Sample Day 4
4mi
4 Miles Easy

Today you'll run 4 miles at your easy pace. Before you start your workout and after you finish, add a 3- to 5-minute warmup and cooldown. A well-kept training log can help keep you motivated and injury-free. Take notes on how you feel during the workout, how long you went, where you went, and what the weather was like. Seeing all the workouts add up can keep you motivated when the going gets tough. And seeing all that you have accomplished may make the workout ahead seem less daunting. If you keep track of aches and pains, you can nip them in the bud before they become full-blown injuries. Be sure to note when you get new shoes; you should replace them every 300 to 500 miles.

Sample Day 6
6mi
6 Miles Easy

Run 6 miles today at your easy pace. Before you start your workout and after you finish, add a 3- to 5-minute warmup and cooldown. Each Saturday will be designated for your longer workout, designed to help you develop the endurance you'll need to eventually cover 9 miles. Since you'll be going longer today, you can start out slower than you usually do. Don't worry about pace on these workouts. It's most important to focus on finishing the workout feeling strong. The running should feel smooth and comfortable, as if you could go forever.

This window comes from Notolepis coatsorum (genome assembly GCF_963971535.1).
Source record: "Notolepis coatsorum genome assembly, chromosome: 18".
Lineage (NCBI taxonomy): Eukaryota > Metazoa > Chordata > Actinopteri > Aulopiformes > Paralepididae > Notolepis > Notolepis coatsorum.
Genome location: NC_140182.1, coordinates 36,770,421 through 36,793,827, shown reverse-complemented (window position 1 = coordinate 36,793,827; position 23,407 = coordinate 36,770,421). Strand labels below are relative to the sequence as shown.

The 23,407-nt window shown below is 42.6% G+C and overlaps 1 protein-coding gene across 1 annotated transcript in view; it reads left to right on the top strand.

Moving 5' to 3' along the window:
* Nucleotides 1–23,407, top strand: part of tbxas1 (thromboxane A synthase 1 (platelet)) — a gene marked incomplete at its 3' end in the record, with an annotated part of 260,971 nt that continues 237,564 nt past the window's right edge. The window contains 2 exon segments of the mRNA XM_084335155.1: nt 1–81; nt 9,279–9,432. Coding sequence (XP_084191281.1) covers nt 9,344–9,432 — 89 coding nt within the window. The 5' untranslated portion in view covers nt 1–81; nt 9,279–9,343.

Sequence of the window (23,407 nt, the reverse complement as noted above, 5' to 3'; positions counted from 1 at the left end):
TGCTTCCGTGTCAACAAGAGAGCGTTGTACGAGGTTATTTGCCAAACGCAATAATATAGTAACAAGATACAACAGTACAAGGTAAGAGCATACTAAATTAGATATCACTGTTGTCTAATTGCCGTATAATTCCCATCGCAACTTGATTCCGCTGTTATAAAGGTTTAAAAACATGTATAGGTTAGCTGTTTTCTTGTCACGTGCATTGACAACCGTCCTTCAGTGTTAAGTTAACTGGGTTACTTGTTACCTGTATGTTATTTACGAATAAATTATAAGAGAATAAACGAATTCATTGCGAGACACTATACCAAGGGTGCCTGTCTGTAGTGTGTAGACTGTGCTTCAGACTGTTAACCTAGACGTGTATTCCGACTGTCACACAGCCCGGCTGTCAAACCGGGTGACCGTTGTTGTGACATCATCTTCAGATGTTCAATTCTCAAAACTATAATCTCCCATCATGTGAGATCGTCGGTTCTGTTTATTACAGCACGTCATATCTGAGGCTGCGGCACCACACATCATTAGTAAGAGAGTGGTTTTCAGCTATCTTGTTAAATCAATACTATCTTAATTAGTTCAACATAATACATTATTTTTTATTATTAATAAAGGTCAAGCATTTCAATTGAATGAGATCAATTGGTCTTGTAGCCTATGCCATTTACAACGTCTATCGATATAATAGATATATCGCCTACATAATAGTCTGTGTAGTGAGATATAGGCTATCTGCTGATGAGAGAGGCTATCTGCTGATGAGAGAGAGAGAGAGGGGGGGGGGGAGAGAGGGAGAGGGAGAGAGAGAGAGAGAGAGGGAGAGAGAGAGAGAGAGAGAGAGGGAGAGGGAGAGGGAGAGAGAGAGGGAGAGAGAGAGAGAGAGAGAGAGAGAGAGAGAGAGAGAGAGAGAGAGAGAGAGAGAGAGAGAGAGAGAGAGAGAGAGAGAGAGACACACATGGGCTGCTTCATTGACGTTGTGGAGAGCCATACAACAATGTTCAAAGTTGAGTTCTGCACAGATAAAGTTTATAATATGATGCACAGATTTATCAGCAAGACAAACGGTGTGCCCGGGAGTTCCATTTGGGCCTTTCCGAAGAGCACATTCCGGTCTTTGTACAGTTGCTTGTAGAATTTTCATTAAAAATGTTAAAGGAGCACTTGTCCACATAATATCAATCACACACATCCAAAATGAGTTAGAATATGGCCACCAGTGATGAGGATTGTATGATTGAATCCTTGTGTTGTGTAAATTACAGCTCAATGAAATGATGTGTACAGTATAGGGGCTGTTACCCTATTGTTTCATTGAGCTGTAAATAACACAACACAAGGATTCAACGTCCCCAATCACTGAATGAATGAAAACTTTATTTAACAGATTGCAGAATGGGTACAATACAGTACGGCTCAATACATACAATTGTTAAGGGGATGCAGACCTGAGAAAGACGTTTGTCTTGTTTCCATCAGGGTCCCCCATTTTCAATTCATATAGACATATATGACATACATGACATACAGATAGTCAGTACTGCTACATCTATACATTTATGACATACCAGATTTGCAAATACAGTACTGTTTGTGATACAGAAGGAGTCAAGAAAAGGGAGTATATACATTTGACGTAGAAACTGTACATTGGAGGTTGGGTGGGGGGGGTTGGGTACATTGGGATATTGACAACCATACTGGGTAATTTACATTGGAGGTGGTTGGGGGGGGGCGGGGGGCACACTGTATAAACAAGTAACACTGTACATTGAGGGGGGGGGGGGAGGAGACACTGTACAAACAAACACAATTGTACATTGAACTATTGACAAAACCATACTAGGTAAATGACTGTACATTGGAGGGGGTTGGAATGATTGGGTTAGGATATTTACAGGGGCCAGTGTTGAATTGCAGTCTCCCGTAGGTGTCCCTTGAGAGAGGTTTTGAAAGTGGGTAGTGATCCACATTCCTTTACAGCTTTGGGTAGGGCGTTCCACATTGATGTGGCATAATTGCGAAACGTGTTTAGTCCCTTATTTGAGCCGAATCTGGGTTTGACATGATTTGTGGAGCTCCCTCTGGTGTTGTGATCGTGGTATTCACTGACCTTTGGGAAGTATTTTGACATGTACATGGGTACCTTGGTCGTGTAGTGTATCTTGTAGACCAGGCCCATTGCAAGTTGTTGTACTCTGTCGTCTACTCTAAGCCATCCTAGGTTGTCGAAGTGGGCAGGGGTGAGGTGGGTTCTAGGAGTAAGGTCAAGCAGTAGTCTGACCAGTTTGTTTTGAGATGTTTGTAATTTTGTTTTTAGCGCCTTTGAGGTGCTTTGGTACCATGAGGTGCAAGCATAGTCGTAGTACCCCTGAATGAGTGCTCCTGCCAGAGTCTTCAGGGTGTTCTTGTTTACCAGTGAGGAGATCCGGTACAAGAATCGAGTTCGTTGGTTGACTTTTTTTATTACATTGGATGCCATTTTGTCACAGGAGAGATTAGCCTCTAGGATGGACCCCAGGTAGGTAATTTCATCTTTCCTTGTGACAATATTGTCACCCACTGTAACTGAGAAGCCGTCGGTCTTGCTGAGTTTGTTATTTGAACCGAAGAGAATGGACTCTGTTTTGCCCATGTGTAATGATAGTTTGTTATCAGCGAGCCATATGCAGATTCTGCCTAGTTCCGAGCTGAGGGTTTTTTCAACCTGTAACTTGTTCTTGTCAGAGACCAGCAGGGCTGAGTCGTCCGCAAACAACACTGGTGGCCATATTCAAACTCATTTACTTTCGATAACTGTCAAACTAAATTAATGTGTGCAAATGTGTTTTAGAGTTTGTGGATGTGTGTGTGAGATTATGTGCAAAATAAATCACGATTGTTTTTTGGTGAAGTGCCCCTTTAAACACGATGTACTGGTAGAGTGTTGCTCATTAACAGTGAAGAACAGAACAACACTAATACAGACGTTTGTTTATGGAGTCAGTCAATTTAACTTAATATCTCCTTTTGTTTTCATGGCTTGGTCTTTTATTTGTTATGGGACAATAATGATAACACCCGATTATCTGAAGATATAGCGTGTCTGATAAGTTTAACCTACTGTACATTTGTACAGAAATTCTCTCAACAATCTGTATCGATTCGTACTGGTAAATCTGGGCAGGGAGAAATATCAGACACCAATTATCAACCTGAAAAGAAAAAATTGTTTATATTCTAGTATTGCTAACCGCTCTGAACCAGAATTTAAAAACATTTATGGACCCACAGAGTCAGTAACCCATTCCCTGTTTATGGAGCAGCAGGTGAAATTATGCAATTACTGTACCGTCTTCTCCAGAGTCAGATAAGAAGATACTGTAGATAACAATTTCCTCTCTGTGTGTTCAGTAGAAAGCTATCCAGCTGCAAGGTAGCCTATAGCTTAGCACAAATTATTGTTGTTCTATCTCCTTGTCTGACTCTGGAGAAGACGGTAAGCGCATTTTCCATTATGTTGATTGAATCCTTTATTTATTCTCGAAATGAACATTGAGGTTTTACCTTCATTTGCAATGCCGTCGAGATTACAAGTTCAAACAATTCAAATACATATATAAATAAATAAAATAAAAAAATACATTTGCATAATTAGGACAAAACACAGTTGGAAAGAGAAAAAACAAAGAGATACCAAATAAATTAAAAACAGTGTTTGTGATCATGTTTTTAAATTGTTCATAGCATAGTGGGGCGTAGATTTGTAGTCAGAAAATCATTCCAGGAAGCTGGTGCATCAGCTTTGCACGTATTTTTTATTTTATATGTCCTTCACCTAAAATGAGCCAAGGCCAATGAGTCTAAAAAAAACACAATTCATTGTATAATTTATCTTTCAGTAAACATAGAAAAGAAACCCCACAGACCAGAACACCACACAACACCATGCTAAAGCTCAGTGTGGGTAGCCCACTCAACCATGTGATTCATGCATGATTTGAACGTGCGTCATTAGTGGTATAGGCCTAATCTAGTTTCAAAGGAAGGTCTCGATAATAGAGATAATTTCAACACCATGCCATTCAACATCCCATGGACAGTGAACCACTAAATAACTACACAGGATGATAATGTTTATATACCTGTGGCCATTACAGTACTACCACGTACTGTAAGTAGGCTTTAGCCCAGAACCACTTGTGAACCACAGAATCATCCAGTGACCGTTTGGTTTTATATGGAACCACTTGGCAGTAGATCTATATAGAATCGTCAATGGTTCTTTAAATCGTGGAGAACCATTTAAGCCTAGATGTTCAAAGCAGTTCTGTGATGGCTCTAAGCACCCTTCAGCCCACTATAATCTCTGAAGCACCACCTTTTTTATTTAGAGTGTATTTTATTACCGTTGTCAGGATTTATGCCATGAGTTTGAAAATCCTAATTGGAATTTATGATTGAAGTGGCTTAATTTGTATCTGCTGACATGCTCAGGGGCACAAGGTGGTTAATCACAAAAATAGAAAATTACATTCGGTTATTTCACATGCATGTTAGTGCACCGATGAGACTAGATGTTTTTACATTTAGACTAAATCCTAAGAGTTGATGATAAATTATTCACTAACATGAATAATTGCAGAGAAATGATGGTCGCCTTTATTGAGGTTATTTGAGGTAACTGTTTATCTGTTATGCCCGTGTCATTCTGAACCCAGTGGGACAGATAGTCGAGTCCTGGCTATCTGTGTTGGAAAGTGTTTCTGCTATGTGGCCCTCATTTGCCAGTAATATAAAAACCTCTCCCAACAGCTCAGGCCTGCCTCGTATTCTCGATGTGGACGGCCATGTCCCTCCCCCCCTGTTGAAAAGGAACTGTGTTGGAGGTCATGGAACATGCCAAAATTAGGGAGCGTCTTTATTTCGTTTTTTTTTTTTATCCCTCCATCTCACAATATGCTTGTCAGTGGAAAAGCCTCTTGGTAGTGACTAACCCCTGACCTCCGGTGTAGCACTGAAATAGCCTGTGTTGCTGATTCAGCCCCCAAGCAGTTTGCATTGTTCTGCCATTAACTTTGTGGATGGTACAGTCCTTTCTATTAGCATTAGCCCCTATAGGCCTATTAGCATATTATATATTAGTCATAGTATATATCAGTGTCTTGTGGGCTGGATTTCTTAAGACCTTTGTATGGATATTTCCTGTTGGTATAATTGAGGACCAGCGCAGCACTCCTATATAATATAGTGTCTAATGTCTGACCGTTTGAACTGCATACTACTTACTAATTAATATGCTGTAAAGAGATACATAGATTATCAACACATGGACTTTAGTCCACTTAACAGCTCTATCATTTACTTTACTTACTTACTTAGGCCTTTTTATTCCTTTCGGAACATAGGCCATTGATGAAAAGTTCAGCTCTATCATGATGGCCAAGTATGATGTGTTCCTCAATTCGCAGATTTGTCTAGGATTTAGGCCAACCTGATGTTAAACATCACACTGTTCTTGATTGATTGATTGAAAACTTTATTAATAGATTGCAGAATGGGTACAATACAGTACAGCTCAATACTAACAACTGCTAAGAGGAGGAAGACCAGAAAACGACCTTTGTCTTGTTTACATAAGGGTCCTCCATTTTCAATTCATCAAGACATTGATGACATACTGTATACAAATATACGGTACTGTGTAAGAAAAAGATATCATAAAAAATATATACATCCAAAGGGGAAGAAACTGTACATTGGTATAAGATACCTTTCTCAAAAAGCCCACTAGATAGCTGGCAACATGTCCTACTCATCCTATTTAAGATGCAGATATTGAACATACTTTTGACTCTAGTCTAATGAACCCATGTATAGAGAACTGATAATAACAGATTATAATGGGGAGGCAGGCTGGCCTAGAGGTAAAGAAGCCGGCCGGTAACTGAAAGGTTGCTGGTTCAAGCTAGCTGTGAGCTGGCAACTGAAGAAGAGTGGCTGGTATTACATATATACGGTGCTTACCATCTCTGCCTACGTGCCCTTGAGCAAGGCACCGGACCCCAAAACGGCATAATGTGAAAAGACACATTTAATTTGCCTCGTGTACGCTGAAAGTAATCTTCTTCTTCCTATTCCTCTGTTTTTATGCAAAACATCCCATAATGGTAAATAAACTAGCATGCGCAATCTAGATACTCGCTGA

Sample Day 8
2mi
2 Miles Easy

Welcome to week two of the Runner's World Run Faster plan. This week you'll have five days of workouts, plus two days of rest. You'll have your first day of hill work on Tuesday, to help you build leg and lung power. On Thursday you'll have your first speed session. Though you can do the workout on a treadmill or a flat stretch of road, a track is the ideal site for speedwork because it's flat, traffic-free, and the distance is measured. Many schools open their tracks to the public during times when school isn't in session. Plan your workout around open hours. Most runners take a track counterclockwise. To avoid collisions, you should, too. Leave the headphones at home so you can tune in to what's going on around you. The innermost lane of the track is typically the place for the fastest runners. If you're warming up, cooling down, or running slower, move to an outside or middle lane. Most tracks are 400 meters around; that's about equivalent to one-quarter of a mile. Four laps around the track is roughly equivalent to one mile. Today run easy for 2 miles.

Sample Day 9
4mi
Run 4 Miles with Hills

Today you'll do your first hill workout and cover 4 miles total. Scout out a route with a variety of inclines and descents; the exact grade and length of each hill doesn't matter. Just aim for some hills that take 30 to 60 seconds to run up at an easy effort. Practice running up the hill while maintaining an even level of effort--and the same effort you had on flat ground. Avoid 'charging' the hill. You don't want to feel spent by the time you get to the top. If the area where you live is pancake flat, you can do this workout on a treadmill (adjusting the incline as needed throughout), or use bridges or the ramps up to parking structures and garages.